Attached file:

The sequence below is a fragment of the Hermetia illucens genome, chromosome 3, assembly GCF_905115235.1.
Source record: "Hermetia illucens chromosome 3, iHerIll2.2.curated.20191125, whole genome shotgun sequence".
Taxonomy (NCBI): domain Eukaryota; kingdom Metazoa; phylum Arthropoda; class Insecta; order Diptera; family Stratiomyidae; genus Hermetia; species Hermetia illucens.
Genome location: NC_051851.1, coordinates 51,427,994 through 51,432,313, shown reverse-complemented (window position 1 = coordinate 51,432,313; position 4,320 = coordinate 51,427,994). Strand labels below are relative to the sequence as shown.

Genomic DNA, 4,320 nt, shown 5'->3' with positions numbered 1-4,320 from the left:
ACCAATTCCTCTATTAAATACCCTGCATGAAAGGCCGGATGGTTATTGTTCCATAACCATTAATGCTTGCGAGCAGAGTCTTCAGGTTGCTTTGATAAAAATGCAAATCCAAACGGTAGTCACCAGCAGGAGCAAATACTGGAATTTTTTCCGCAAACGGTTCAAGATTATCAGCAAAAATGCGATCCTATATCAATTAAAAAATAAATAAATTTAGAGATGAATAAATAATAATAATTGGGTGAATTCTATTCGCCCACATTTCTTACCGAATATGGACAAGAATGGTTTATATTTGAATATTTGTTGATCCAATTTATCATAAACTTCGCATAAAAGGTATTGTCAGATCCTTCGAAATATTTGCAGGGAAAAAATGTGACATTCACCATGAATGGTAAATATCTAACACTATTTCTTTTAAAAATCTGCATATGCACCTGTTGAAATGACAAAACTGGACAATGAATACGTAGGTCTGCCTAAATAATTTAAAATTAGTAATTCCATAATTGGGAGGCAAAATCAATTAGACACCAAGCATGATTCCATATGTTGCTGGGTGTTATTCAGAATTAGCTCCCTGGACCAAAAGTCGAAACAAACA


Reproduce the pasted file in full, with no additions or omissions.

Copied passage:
The sequence below is a fragment of the Hermetia illucens genome, chromosome 3, assembly GCF_905115235.1.
Source record: "Hermetia illucens chromosome 3, iHerIll2.2.curated.20191125, whole genome shotgun sequence".
Taxonomy (NCBI): domain Eukaryota; kingdom Metazoa; phylum Arthropoda; class Insecta; order Diptera; family Stratiomyidae; genus Hermetia; species Hermetia illucens.
Genome location: NC_051851.1, coordinates 51,427,994 through 51,432,313, shown reverse-complemented (window position 1 = coordinate 51,432,313; position 4,320 = coordinate 51,427,994). Strand labels below are relative to the sequence as shown.

Genomic DNA, 4,320 nt, shown 5'->3' with positions numbered 1-4,320 from the left:
ACCAATTCCTCTATTAAATACCCTGCATGAAAGGCCGGATGGTTATTGTTCCATAACCATTAATGCTTGCGAGCAGAGTCTTCAGGTTGCTTTGATAAAAATGCAAATCCAAACGGTAGTCACCAGCAGGAGCAAATACTGGAATTTTTTCCGCAAACGGTTCAAGATTATCAGCAAAAATGCGATCCTATATCAATTAAAAAATAAATAAATTTAGAGATGAATAAATAATAATAATTGGGTGAATTCTATTCGCCCACATTTCTTACCGAATATGGACAAGAATGGTTTATATTTGAATATTTGTTGATCCAATTTATCATAAACTTCGCATAAAAGGTATTGTCAGATCCTTCGAAATATTTGCAGGGAAAAAATGTGACATTCACCATGAATGGTAAATATCTAACACTATTTCTTTTAAAAATCTGCATATGCACCTGTTGAAATGACAAAACTGGACAATGAATACGTAGGTCTGCCTAAATAATTTAAAATTAGTAATTCCATAATTGGGAGGCAAAATCAATTAGACACCAAGCATGATTCCATATGTTGCTGGGTGTTATTCAGAATTAGCTCCCTGGACCAAAAGTCGAAACAAACA